Women Employment and Information Technology A View from the United Kingdom

  • Diane Whitehouse

Abstract

WOMEN represent more than fifty per cent of the United Kingdom’s popu­lation, constitute forty per cent of its workforce and yet account for less than ten per cent of its computer personnel [Women’s National Commission, 1984]. In its early days, computing was seen as a growth industry that provided an important field of opportunity for women. It may again be seen in that light. In the late 1980s, the information technology industry, cognisant of skills shortages in its field, has realised that attracting a female labour force may be one means of relieving this crisis. Throughout the 1980s, feminists in the computing profession, educational­ists, and labour market and labour process theorists, all discerned a number of problem issues affecting women in relation to information technology, computing and engineering.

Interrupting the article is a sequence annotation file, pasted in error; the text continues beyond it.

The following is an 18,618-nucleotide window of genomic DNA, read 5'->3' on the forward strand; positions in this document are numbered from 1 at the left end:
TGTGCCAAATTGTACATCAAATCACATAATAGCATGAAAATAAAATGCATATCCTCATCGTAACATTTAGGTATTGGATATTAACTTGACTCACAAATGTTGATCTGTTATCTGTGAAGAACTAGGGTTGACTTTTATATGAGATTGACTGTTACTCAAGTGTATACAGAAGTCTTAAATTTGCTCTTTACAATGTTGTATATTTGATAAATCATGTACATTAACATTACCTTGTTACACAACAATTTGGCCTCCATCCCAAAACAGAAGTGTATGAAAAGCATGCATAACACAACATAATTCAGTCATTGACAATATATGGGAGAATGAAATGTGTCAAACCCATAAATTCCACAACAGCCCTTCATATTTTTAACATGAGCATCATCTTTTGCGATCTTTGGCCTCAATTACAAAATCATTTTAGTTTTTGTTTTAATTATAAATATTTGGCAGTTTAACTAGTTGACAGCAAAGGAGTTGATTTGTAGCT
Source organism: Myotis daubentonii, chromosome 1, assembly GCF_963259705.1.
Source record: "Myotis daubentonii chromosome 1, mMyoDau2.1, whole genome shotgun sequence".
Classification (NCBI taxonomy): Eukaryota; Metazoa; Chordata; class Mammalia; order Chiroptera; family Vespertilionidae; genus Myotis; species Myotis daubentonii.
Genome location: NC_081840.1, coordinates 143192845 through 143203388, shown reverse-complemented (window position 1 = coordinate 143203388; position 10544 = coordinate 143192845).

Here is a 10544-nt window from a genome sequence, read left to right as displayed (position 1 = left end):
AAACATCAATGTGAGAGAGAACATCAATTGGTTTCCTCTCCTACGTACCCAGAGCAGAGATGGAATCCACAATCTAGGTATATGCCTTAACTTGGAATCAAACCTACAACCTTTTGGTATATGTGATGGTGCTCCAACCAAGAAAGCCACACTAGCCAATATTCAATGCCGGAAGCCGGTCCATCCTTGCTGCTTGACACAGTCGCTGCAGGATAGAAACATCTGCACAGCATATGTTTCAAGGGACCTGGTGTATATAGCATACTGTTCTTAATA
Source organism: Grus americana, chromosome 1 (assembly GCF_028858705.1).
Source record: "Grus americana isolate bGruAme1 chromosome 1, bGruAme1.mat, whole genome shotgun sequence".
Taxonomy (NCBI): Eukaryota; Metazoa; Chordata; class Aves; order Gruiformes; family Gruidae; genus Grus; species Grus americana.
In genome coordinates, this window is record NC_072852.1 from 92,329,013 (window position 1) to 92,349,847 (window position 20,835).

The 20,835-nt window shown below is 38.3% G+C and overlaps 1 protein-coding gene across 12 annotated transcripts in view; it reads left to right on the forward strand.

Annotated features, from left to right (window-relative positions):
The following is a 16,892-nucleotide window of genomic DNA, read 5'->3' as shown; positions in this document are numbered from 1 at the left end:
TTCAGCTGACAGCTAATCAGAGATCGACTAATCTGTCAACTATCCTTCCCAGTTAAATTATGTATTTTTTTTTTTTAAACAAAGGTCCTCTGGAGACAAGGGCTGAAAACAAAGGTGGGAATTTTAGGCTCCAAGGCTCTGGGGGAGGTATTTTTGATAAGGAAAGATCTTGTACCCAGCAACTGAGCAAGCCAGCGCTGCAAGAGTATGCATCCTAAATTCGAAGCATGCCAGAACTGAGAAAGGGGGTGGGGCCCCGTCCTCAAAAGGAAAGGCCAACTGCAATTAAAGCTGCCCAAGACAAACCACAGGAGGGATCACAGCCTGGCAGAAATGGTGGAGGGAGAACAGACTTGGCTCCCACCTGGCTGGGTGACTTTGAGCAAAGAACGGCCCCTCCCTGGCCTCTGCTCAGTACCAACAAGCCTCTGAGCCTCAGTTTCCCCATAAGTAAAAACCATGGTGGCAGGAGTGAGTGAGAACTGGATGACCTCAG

Keywords

Labour Market Affirmative Action Skill Shortage British Broadcasting Corporation Engineer Council 
These keywords were added by machine and not by the authors. This process is experimental and the keywords may be updated as the learning algorithm improves.

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© Springer Science+Business Media New York 1990

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  • Diane Whitehouse

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